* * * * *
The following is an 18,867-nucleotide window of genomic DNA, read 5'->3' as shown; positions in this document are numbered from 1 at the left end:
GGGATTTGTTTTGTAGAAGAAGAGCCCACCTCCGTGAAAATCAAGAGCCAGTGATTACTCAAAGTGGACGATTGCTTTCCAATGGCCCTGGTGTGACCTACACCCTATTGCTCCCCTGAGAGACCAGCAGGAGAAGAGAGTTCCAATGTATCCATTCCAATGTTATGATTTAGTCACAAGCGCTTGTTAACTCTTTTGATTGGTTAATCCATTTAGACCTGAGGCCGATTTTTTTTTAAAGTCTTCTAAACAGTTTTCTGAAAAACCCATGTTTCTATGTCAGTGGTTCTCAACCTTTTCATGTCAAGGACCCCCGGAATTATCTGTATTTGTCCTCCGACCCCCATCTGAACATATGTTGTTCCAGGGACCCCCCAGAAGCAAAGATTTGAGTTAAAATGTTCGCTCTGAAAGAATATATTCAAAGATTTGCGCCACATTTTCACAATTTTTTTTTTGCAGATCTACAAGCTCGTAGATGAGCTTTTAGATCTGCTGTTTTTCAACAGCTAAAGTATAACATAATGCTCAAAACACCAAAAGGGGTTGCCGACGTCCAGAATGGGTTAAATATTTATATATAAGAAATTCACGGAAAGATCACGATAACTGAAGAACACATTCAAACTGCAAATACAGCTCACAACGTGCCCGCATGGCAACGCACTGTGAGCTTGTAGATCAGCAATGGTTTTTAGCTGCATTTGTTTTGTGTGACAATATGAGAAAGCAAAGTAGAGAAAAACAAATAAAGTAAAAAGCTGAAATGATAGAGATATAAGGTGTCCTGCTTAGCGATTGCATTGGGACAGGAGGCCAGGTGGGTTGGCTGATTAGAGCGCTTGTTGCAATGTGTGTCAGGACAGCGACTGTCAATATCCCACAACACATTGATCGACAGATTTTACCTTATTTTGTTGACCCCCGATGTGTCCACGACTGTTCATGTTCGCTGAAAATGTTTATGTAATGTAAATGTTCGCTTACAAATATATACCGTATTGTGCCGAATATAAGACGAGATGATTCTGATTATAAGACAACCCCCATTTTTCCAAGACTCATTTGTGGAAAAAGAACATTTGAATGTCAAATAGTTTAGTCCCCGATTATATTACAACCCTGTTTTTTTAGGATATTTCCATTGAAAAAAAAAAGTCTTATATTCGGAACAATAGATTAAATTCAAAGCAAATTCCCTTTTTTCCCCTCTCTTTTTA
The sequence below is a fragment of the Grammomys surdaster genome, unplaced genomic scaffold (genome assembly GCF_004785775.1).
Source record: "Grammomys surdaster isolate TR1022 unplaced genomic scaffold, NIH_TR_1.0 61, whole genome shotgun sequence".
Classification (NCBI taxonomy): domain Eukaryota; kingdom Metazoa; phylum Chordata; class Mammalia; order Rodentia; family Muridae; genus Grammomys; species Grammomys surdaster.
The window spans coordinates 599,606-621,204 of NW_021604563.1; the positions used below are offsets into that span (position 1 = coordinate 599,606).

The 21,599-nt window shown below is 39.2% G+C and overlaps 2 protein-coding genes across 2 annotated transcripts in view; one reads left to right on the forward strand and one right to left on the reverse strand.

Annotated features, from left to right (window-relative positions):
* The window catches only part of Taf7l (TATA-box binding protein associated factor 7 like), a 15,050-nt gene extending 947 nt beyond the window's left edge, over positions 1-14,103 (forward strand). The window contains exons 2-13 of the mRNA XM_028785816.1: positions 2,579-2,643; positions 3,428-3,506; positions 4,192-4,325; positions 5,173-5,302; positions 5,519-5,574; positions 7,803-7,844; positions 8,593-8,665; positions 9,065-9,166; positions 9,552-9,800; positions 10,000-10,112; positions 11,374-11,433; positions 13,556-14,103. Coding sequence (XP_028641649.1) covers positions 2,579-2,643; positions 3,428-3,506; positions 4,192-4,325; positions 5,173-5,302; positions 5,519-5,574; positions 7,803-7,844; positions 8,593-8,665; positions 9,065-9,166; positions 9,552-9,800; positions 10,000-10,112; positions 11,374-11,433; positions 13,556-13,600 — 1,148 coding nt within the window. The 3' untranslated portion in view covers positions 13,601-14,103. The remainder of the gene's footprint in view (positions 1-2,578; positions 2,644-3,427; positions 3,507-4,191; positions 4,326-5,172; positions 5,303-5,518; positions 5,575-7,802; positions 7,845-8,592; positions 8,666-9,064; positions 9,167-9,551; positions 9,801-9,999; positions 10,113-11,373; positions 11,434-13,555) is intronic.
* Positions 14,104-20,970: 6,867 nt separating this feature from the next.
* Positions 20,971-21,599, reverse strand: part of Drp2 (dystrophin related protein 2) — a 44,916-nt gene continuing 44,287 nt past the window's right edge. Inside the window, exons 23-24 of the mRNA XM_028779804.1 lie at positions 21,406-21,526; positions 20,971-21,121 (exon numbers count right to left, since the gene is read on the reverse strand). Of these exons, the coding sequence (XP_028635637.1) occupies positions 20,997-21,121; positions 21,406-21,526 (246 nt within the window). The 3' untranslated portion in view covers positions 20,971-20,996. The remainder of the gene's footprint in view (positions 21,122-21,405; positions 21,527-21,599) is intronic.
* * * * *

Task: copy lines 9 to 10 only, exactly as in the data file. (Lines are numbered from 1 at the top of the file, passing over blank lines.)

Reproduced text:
* The window catches only part of Taf7l (TATA-box binding protein associated factor 7 like), a 15,050-nt gene extending 947 nt beyond the window's left edge, over positions 1-14,103 (forward strand). The window contains exons 2-13 of the mRNA XM_028785816.1: positions 2,579-2,643; positions 3,428-3,506; positions 4,192-4,325; positions 5,173-5,302; positions 5,519-5,574; positions 7,803-7,844; positions 8,593-8,665; positions 9,065-9,166; positions 9,552-9,800; positions 10,000-10,112; positions 11,374-11,433; positions 13,556-14,103. Coding sequence (XP_028641649.1) covers positions 2,579-2,643; positions 3,428-3,506; positions 4,192-4,325; positions 5,173-5,302; positions 5,519-5,574; positions 7,803-7,844; positions 8,593-8,665; positions 9,065-9,166; positions 9,552-9,800; positions 10,000-10,112; positions 11,374-11,433; positions 13,556-13,600 — 1,148 coding nt within the window. The 3' untranslated portion in view covers positions 13,601-14,103. The remainder of the gene's footprint in view (positions 1-2,578; positions 2,644-3,427; positions 3,507-4,191; positions 4,326-5,172; positions 5,303-5,518; positions 5,575-7,802; positions 7,845-8,592; positions 8,666-9,064; positions 9,167-9,551; positions 9,801-9,999; positions 10,113-11,373; positions 11,434-13,555) is intronic.
* Positions 14,104-20,970: 6,867 nt separating this feature from the next.